“Of all forms of taxation this seems the wisest. By taxing estates heavily at death the State marks its condemnation of the selfish millionaire’s unworthy life.”


Carnegie argued that handing large fortunes to the next generation wasted money, as it was unlikely that descendants would match the exceptional abilities that had created the wealth into which they were born. He also surmised that dynasties harm heirs by robbing their lives of purpose and meaning.

He practiced what he preached and was still actively giving in 1911 after he had already given away 90 percent of his wealth to causes he cared passionately about, especially libraries. As a pioneer of the kind of large-scale American philanthropy now practiced by the likes of Bill Gates and George Soros, he espoused a philosophy that many of today’s billionaires who want to leave their mark through good works are still following.
***
more: https://getpocket.com/explore/item/what-hundreds-of-american-public-libraries-owe-to-carnegie-s-disdain-for-inherited-wealth?utm_source=pocket-newtab




(Carnegie was far from perfect. But he knew what hard work and self-education meant, unlike today's pompous, self-righteous conservatives who want to cut any form of public assistance and hide their wealth in offshore tax havens.)
Posted by eppur_se_muova | Tue Sep 22, 2020, 12:27 PM (2 replies)

The Baloney Detection Kit (Carl Sagan was too well-mannered to call it bullshit) (brainpickings)

Carl Sagan’s rules for critical thinking offer cognitive fortification against propaganda, pseudoscience, and general falsehood.

Brain Pickings | Maria Popova

Carl Sagan (November 9, 1934–December 20, 1996) was many things — a cosmic sage, voracious reader, hopeless romantic, and brilliant philosopher. But above all, he endures as our era’s greatest patron saint of reason and critical thinking, a master of the vital balance between skepticism and openness. In The Demon-Haunted World: Science as a Candle in the Dark (public library) — the same indispensable volume that gave us Sagan’s timeless meditation on science and spirituality, published mere months before his death in 1996 — Sagan shares his secret to upholding the rites of reason, even in the face of society’s most shameless untruths and outrageous propaganda.

In a chapter titled “The Fine Art of Baloney Detection,” Sagan reflects on the many types of deception to which we’re susceptible — from psychics to religious zealotry to paid product endorsements by scientists, which he held in especially low regard, noting that they “betray contempt for the intelligence of their customers” and “introduce an insidious corruption of popular attitudes about scientific objectivity.” (Cue in PBS’s Joe Hanson on how to read science news.) But rather than preaching from the ivory tower of self-righteousness, Sagan approaches the subject from the most vulnerable of places — having just lost both of his parents, he reflects on the all too human allure of promises of supernatural reunions in the afterlife, reminding us that falling for such fictions doesn’t make us stupid or bad people, but simply means that we need to equip ourselves with the right tools against them.

Through their training, scientists are equipped with what Sagan calls a “baloney detection kit” — a set of cognitive tools and techniques that fortify the mind against penetration by falsehoods:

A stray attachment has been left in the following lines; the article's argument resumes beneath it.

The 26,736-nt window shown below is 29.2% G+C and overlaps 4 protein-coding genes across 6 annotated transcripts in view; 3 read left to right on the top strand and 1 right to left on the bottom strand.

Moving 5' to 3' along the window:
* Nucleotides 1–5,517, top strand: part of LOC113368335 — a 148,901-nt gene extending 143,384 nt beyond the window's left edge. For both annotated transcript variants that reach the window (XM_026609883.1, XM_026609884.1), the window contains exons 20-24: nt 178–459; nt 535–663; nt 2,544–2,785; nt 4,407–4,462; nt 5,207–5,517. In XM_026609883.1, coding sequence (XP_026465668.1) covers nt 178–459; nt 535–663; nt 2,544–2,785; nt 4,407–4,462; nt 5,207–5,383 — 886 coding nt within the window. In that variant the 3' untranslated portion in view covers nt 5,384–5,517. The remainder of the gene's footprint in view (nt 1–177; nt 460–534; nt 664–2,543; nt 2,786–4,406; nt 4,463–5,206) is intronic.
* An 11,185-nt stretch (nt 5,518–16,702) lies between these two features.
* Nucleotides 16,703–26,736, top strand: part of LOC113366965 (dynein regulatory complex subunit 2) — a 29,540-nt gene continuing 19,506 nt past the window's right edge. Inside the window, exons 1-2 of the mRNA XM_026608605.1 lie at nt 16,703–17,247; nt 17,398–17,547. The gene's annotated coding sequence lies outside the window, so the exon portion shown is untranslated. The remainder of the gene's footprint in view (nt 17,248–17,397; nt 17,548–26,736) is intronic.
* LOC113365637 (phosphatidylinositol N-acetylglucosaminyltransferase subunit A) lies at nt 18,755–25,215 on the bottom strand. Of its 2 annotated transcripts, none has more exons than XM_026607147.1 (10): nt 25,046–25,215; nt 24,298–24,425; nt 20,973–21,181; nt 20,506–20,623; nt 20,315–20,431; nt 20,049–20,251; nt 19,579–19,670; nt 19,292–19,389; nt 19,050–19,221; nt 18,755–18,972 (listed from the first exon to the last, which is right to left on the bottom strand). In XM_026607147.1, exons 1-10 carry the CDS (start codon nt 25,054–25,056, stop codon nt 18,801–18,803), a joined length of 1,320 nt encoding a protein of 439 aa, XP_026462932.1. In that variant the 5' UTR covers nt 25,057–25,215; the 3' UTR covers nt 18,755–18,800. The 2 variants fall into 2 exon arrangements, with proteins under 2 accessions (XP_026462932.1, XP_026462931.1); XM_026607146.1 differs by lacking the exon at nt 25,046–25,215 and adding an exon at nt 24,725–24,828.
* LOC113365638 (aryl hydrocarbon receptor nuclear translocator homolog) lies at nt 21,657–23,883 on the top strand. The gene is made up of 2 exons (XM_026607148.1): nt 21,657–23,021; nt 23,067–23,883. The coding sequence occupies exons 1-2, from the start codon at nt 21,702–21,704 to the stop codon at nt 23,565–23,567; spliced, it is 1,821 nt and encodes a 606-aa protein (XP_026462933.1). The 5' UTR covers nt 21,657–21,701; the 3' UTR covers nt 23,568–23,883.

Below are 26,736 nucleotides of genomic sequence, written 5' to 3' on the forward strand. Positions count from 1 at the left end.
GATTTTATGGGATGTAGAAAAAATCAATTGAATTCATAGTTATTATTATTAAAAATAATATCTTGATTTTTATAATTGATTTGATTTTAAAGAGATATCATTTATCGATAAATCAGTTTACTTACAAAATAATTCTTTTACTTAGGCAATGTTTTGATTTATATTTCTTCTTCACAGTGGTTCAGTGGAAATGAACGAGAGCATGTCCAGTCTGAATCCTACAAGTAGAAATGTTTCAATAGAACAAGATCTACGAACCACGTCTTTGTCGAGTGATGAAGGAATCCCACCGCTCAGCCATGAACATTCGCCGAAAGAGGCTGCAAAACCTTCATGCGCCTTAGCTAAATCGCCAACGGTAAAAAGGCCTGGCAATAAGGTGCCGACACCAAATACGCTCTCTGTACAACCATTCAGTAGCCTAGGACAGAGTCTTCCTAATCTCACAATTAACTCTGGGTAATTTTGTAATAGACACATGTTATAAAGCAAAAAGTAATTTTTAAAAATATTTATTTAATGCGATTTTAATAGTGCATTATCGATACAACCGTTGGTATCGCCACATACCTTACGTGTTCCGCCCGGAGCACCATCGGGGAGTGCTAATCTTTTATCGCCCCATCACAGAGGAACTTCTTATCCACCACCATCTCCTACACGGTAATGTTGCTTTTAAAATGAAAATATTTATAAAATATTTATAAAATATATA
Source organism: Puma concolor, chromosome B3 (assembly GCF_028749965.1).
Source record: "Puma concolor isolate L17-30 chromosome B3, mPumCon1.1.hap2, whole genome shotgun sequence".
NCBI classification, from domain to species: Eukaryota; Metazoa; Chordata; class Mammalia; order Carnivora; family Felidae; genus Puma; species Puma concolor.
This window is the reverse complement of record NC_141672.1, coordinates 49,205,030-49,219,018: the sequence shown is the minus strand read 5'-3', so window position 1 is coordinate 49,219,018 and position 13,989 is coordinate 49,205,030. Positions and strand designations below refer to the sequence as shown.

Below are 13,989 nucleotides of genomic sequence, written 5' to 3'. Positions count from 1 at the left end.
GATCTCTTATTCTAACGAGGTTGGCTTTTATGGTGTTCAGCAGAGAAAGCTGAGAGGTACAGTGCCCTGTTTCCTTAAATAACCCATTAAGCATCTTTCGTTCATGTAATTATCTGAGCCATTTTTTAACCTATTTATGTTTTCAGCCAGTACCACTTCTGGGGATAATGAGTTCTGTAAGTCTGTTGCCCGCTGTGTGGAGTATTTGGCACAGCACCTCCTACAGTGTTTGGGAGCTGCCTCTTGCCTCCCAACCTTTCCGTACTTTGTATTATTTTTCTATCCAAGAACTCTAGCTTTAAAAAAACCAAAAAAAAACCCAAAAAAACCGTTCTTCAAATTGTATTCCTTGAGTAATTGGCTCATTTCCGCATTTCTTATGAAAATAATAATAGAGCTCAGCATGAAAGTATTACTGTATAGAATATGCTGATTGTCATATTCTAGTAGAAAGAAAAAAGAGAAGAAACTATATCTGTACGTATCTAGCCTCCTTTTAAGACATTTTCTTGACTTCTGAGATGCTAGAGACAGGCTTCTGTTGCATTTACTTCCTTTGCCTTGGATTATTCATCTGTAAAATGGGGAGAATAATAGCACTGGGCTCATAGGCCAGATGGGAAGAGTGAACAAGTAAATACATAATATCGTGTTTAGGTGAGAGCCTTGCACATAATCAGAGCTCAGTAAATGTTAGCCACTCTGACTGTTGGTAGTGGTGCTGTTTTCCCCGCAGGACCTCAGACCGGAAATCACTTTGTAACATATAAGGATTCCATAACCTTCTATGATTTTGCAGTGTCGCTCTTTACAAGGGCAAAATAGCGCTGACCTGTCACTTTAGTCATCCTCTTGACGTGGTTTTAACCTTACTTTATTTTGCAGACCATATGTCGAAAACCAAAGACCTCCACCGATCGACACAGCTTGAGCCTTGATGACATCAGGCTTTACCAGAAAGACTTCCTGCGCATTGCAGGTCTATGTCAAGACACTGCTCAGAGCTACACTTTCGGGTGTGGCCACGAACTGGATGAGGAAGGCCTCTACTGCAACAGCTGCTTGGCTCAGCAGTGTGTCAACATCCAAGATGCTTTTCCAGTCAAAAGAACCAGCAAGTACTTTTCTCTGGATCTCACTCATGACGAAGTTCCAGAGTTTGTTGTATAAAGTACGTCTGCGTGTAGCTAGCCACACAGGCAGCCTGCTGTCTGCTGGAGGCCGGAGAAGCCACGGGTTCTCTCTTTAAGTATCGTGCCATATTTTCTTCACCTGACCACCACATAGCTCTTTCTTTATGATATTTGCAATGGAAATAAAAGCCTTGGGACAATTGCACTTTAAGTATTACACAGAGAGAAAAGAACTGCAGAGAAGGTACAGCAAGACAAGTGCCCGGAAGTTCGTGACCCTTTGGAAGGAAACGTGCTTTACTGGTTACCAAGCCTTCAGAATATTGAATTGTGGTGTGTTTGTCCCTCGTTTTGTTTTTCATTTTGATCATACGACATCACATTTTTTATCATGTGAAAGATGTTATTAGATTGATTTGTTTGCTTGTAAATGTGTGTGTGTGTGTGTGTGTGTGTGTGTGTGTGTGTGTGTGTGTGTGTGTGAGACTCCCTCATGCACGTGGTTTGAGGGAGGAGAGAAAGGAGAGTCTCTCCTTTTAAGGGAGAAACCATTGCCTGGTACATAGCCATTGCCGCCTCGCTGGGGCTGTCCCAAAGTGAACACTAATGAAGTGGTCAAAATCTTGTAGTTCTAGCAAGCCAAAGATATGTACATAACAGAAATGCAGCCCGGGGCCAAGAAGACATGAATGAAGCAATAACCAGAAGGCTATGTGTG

The kit is brought out as a matter of course whenever new ideas are offered for consideration. If the new idea survives examination by the tools in our kit, we grant it warm, although tentative, acceptance. If you’re so inclined, if you don’t want to buy baloney even when it’s reassuring to do so, there are precautions that can be taken; there’s a tried-and-true, consumer-tested method.

But the kit, Sagan argues, isn’t merely a tool of science — rather, it contains invaluable tools of healthy skepticism that apply just as elegantly, and just as necessarily, to everyday life. By adopting the kit, we can all shield ourselves against clueless guile and deliberate manipulation. Sagan shares nine of these tools:

1. Wherever possible there must be independent confirmation of the “facts.”


****
lots more: https://getpocket.com/explore/item/the-baloney-detection-kit-carl-sagan-s-rules-for-bullshit-busting-and-critical-thinking?utm_source=pocket-newtab

Please bookmark the link and come back to read it when you have time to read it slowly and full digest it.

I read this book many years ago, at a time when science and factual thinking were under attack, but nowhere near as viciously and mendaciously as today. It may be time to go back and re-read it, comparing what has happened to the GOP with Sagan's warnings about going down that path.
Posted by eppur_se_muova | Sat Sep 19, 2020, 05:40 PM (1 replies)

So ... the nurse at the check-in desk handed me an electronic passcard labeled 'EATME' ...

I thought it was a peculiar thing to see on a security card. Did they just assign some sort of randomly chosen phrase to each card ? Was there some inscrutable logic behind these labels, like the names of Ships in The Culture ? At first I thought I saw some strange 3D effect as the card was tilted, but that was just some other writing, so completely faded it was only visible from just the right angle. (Only later did I recall that a small cake marked 'EAT ME' had cause a lot of trouble for Alice in Wonderland ...) As I puzzled over this, I noted that the card had lots of wear, from handling by many hands, so that the other markings on the card were worn away almost completely, with the wear being very heavy near the edges, where it was easily grasped, and much less near the center, where the phrase 'EATME' appeared ... and that was when I finally realized that the card had originally been labelled 'TREATMENT'.
Posted by eppur_se_muova | Tue Sep 15, 2020, 11:52 PM (10 replies)